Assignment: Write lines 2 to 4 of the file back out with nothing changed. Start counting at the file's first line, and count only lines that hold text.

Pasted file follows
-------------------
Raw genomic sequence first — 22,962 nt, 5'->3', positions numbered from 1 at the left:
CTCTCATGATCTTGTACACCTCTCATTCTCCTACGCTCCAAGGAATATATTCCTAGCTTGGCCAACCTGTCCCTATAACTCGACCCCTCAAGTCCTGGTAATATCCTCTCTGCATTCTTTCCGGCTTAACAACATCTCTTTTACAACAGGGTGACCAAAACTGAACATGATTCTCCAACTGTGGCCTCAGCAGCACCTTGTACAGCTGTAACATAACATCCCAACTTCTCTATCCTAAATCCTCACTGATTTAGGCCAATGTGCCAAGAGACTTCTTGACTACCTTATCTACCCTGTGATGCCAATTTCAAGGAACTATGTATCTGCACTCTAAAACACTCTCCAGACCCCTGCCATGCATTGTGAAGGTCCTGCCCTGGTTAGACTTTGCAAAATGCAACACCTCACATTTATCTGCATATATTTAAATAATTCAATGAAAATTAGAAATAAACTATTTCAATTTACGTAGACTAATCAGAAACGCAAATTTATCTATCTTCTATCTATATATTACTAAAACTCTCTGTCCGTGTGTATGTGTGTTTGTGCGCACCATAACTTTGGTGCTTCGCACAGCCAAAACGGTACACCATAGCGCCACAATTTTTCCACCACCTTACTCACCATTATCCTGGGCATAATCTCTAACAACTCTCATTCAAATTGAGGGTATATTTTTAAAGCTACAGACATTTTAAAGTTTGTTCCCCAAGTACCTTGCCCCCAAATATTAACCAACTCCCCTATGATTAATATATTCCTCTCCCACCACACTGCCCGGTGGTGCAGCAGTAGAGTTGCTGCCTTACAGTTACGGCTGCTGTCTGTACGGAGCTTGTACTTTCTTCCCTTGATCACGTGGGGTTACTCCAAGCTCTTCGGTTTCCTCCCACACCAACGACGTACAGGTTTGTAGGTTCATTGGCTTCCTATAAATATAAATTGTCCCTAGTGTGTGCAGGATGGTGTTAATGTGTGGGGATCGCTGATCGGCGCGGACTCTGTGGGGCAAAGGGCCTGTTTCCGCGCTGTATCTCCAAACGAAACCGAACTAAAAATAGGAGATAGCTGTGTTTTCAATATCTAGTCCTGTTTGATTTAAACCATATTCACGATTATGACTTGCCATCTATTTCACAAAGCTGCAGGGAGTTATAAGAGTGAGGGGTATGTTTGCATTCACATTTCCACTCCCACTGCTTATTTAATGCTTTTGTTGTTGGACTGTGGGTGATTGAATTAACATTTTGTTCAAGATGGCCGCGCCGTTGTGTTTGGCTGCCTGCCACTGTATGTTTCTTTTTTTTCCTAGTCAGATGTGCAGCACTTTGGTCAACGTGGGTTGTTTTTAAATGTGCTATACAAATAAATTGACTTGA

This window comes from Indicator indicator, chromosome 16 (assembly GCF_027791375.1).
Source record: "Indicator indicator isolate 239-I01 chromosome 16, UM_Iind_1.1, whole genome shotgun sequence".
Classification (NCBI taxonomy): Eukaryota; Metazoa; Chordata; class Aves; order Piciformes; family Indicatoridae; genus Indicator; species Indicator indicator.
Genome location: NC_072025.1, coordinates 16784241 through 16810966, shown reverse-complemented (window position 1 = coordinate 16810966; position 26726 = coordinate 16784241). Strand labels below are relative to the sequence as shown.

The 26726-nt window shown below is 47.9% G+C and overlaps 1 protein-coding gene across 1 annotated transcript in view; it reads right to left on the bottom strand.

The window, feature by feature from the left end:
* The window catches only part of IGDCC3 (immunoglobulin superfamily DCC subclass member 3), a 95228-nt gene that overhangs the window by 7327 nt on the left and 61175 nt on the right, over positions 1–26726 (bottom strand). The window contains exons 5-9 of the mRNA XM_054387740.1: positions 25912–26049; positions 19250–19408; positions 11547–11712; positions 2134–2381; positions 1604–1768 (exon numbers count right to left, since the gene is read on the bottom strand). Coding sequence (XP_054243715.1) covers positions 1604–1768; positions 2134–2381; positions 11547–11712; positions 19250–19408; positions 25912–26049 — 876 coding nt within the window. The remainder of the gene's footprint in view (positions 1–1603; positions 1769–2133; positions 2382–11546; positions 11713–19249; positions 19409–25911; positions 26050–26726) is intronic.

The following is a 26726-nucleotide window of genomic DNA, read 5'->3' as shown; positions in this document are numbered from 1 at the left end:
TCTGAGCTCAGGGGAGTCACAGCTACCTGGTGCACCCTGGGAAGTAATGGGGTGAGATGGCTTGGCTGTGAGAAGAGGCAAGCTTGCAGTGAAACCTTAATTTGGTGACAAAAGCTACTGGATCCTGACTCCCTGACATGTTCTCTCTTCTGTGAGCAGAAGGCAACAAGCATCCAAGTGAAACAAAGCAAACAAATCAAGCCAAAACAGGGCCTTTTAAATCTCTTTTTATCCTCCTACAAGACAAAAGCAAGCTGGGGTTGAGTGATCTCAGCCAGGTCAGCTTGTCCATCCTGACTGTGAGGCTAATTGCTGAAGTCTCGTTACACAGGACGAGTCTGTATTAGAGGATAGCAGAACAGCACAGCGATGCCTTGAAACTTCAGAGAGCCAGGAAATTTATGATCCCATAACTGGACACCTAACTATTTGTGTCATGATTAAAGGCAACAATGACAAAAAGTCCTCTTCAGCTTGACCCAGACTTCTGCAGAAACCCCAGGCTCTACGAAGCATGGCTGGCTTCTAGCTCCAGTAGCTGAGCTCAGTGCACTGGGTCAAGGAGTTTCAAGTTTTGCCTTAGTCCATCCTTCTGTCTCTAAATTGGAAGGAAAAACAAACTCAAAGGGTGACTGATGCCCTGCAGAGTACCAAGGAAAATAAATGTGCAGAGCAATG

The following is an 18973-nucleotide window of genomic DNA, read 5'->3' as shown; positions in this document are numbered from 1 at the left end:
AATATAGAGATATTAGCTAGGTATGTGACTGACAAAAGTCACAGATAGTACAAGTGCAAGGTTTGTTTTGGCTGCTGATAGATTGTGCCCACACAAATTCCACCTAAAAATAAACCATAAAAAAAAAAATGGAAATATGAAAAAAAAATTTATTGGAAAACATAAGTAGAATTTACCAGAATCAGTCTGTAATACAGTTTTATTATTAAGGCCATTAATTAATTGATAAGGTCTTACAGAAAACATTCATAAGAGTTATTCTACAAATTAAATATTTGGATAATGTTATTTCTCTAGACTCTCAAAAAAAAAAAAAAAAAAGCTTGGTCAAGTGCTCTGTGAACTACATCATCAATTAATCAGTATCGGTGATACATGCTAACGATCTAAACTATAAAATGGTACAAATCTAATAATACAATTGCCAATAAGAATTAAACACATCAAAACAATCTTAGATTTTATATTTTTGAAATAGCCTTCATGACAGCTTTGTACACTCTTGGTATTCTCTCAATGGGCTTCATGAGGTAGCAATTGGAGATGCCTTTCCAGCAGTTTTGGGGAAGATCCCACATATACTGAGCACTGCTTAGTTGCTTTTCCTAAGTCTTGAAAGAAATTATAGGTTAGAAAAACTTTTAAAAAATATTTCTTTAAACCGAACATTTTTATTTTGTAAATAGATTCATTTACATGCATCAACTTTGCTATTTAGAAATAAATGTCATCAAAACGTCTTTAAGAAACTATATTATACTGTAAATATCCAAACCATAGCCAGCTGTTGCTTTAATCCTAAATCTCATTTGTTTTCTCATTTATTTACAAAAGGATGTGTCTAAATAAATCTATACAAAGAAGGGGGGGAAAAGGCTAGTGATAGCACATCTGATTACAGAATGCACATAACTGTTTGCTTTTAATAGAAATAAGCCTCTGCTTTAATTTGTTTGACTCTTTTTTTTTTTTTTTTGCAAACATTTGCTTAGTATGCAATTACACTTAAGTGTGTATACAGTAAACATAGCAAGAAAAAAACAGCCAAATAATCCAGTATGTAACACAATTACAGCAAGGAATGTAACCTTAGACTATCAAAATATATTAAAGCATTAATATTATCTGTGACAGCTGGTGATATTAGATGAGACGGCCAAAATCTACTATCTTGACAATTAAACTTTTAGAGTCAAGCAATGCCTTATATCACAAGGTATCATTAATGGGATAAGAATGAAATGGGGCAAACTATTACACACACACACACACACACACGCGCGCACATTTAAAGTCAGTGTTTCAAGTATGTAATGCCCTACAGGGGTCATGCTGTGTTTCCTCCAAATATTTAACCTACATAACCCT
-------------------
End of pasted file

CTCTCATGATCTTGTACACCTCTCATTCTCCTACGCTCCAAGGAATATATTCCTAGCTTGGCCAACCTGTCCCTATAACTCGACCCCTCAAGTCCTGGTAATATCCTCTCTGCATTCTTTCCGGCTTAACAACATCTCTTTTACAACAGGGTGACCAAAACTGAACATGATTCTCCAACTGTGGCCTCAGCAGCACCTTGTACAGCTGTAACATAACATCCCAACTTCTCTATCCTAAATCCTCACTGATTTAGGCCAATGTGCCAAGAGACTTCTTGACTACCTTATCTACCCTGTGATGCCAATTTCAAGGAACTATGTATCTGCACTCTAAAACACTCTCCAGACCCCTGCCATGCATTGTGAAGGTCCTGCCCTGGTTAGACTTTGCAAAATGCAACACCTCACATTTATCTGCATATATTTAAATAATTCAATGAAAATTAGAAATAAACTATTTCAATTTACGTAGACTAATCAGAAACGCAAATTTATCTATCTTCTATCTATATATTACTAAAACTCTCTGTCCGTGTGTATGTGTGTTTGTGCGCACCATAACTTTGGTGCTTCGCACAGCCAAAACGGTACACCATAGCGCCACAATTTTTCCACCACCTTACTCACCATTATCCTGGGCATAATCTCTAACAACTCTCATTCAAATTGAGGGTATATTTTTAAAGCTACAGACATTTTAAAGTTTGTTCCCCAAGTACCTTGCCCCCAAATATTAACCAACTCCCCTATGATTAATATATTCCTCTCCCACCACACTGCCCGGTGGTGCAGCAGTAGAGTTGCTGCCTTACAGTTACGGCTGCTGTCTGTACGGAGCTTGTACTTTCTTCCCTTGATCACGTGGGGTTACTCCAAGCTCTTCGGTTTCCTCCCACACCAACGACGTACAGGTTTGTAGGTTCATTGGCTTCCTATAAATATAAATTGTCCCTAGTGTGTGCAGGATGGTGTTAATGTGTGGGGATCGCTGATCGGCGCGGACTCTGTGGGGCAAAGGGCCTGTTTCCGCGCTGTATCTCCAAACGAAACCGAACTAAAAATAGGAGATAGCTGTGTTTTCAATATCTAGTCCTGTTTGATTTAAACCATATTCACGATTATGACTTGCCATCTATTTCACAAAGCTGCAGGGAGTTATAAGAGTGAGGGGTATGTTTGCATTCACATTTCCACTCCCACTGCTTATTTAATGCTTTTGTTGTTGGACTGTGGGTGATTGAATTAACATTTTGTTCAAGATGGCCGCGCCGTTGTGTTTGGCTGCCTGCCACTGTATGTTTCTTTTTTTTCCTAGTCAGATGTGCAGCACTTTGGTCAACGTGGGTTGTTTTTAAATGTGCTATACAAATAAATTGACTTGA

This window comes from Indicator indicator, chromosome 16 (assembly GCF_027791375.1).
Source record: "Indicator indicator isolate 239-I01 chromosome 16, UM_Iind_1.1, whole genome shotgun sequence".